Prolidase Deficiency (PEPD)

Prolidase deficiency is an autosomal recessive disorder caused by pathogenic variants in the gene PEPD. A higher incidence of this disorder has been observed in northern Israel. The onset of this condition typically occurs during infancy, though late-onset cases have been observed. The symptoms and severity vary greatly among affected individuals, even in the same family. Infants may have splenomegaly (enlarged spleen), hepatomegaly (enlarged liver), diarrhea, vomiting, and dehydration and are at great risk for severe infections of the skin, ears, and respiratory tract. Skin lesions often develop in childhood on the hands, feet, lower legs, and face. The severity ranges from a mild rash to severe skin ulcers that do not heal properly and increase the chances of complications such as infection and amputation. Other symptoms include distinctive facial features, lymphedema, short stature, hirsutism, anemia, thrombocytopenia (low platelet count), developmental delay, and intellectual disability. Some individuals remain asymptomatic. Severe infections, particularly in the respiratory tract, may cause early death. No clear genotype-phenotype correlation has been established.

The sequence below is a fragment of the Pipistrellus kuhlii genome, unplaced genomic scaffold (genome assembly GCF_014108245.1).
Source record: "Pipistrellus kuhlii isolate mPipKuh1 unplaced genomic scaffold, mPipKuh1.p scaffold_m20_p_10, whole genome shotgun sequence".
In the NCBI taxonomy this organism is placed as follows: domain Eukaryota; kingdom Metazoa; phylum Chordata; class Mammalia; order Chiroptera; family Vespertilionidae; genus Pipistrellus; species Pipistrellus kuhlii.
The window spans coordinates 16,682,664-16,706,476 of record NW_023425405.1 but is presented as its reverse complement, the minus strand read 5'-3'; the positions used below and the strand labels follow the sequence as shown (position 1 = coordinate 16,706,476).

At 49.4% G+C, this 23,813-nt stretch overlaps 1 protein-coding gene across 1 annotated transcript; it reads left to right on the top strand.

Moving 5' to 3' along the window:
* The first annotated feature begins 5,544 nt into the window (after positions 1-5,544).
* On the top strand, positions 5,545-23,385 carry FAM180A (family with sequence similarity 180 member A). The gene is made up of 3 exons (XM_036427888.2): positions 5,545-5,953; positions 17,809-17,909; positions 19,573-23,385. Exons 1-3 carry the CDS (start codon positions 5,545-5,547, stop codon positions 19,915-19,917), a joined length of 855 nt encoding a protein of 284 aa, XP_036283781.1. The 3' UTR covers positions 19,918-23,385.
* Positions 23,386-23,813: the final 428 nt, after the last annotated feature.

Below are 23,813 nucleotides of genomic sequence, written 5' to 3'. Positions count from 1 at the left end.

For information about carrier frequency and residual risk, please see the residual risk table.

This gene is included on the following panel(s):